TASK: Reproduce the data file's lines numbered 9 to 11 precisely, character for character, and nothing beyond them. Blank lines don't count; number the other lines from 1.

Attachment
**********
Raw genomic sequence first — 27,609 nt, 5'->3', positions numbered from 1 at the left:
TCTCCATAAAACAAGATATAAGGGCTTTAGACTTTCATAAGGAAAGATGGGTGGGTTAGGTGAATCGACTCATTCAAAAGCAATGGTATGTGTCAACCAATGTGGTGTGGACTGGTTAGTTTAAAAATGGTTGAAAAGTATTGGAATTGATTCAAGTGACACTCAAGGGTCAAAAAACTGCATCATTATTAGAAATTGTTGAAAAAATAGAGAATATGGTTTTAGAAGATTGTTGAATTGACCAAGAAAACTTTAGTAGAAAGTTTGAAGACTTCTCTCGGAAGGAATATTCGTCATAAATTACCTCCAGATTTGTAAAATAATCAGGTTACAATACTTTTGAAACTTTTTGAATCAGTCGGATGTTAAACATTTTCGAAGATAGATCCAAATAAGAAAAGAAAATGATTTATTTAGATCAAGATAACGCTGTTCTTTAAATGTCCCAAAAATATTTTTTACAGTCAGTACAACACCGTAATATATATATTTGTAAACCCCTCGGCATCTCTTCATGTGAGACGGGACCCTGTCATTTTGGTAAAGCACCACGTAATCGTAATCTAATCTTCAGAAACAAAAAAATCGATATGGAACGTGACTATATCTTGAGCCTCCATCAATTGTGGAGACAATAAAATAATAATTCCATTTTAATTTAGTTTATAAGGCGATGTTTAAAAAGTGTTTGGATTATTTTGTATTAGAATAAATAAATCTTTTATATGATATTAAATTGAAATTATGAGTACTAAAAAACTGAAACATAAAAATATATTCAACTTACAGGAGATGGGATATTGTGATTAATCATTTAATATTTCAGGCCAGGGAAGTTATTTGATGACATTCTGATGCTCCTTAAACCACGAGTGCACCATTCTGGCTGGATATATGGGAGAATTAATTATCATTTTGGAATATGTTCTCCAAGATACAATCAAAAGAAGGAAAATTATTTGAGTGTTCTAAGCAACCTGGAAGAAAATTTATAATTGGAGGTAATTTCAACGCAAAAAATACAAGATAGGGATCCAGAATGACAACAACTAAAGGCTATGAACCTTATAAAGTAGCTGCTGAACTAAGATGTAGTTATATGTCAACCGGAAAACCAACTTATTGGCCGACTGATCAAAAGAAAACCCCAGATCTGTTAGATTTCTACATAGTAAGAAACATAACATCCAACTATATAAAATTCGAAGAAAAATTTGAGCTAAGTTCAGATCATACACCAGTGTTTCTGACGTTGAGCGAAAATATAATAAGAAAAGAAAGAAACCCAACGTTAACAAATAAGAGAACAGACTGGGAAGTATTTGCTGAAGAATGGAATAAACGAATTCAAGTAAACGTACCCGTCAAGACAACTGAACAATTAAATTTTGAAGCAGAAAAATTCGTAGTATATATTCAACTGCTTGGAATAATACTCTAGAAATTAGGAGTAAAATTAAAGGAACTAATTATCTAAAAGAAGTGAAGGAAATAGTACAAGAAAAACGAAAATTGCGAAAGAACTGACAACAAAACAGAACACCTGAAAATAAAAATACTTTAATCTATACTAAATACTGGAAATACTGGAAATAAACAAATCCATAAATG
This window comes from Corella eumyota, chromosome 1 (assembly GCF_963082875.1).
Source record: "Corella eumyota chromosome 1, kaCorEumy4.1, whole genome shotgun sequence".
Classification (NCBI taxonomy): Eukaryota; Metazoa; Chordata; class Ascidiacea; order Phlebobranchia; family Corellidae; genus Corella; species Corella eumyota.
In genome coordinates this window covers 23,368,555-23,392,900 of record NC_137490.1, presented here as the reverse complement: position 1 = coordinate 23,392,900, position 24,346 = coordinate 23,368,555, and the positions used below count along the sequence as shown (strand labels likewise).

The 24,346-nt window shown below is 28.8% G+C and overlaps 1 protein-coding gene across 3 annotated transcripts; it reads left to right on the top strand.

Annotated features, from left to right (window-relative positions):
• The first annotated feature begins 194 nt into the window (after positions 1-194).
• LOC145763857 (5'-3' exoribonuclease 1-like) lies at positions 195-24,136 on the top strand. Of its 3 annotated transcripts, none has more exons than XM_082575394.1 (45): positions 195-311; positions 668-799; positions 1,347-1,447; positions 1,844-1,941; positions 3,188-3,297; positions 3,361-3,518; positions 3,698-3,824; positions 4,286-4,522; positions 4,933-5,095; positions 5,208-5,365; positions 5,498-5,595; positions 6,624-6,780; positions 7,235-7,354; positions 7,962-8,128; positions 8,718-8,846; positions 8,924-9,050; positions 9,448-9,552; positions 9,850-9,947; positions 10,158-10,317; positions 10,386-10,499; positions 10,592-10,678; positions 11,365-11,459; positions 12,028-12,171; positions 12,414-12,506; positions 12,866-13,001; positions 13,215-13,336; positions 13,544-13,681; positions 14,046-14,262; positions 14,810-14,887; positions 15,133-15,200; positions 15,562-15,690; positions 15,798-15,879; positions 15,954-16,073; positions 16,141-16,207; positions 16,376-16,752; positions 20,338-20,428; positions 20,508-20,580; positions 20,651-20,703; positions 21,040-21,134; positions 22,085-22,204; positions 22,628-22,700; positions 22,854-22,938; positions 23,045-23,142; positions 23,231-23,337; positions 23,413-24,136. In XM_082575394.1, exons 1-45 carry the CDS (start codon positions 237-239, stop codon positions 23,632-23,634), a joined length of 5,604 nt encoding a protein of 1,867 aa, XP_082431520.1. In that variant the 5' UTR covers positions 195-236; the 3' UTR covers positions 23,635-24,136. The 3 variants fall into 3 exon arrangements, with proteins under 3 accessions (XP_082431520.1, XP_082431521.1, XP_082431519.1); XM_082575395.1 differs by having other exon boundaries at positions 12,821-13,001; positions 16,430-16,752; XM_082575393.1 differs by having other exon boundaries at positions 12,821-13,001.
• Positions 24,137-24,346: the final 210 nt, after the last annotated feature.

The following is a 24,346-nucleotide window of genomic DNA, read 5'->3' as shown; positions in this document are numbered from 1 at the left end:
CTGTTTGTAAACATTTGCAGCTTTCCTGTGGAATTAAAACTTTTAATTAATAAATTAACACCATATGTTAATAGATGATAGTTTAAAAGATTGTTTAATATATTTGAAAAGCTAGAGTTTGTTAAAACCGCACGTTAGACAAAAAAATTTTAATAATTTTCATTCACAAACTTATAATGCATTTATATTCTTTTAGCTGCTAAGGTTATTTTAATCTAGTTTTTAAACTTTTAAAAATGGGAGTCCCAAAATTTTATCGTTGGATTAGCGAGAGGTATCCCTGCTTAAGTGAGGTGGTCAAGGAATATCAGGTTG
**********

• The first annotated feature begins 194 nt into the window (after positions 1-194).
• LOC145763857 (5'-3' exoribonuclease 1-like) lies at positions 195-24,136 on the top strand. Of its 3 annotated transcripts, none has more exons than XM_082575394.1 (45): positions 195-311; positions 668-799; positions 1,347-1,447; positions 1,844-1,941; positions 3,188-3,297; positions 3,361-3,518; positions 3,698-3,824; positions 4,286-4,522; positions 4,933-5,095; positions 5,208-5,365; positions 5,498-5,595; positions 6,624-6,780; positions 7,235-7,354; positions 7,962-8,128; positions 8,718-8,846; positions 8,924-9,050; positions 9,448-9,552; positions 9,850-9,947; positions 10,158-10,317; positions 10,386-10,499; positions 10,592-10,678; positions 11,365-11,459; positions 12,028-12,171; positions 12,414-12,506; positions 12,866-13,001; positions 13,215-13,336; positions 13,544-13,681; positions 14,046-14,262; positions 14,810-14,887; positions 15,133-15,200; positions 15,562-15,690; positions 15,798-15,879; positions 15,954-16,073; positions 16,141-16,207; positions 16,376-16,752; positions 20,338-20,428; positions 20,508-20,580; positions 20,651-20,703; positions 21,040-21,134; positions 22,085-22,204; positions 22,628-22,700; positions 22,854-22,938; positions 23,045-23,142; positions 23,231-23,337; positions 23,413-24,136. In XM_082575394.1, exons 1-45 carry the CDS (start codon positions 237-239, stop codon positions 23,632-23,634), a joined length of 5,604 nt encoding a protein of 1,867 aa, XP_082431520.1. In that variant the 5' UTR covers positions 195-236; the 3' UTR covers positions 23,635-24,136. The 3 variants fall into 3 exon arrangements, with proteins under 3 accessions (XP_082431520.1, XP_082431521.1, XP_082431519.1); XM_082575395.1 differs by having other exon boundaries at positions 12,821-13,001; positions 16,430-16,752; XM_082575393.1 differs by having other exon boundaries at positions 12,821-13,001.
• Positions 24,137-24,346: the final 210 nt, after the last annotated feature.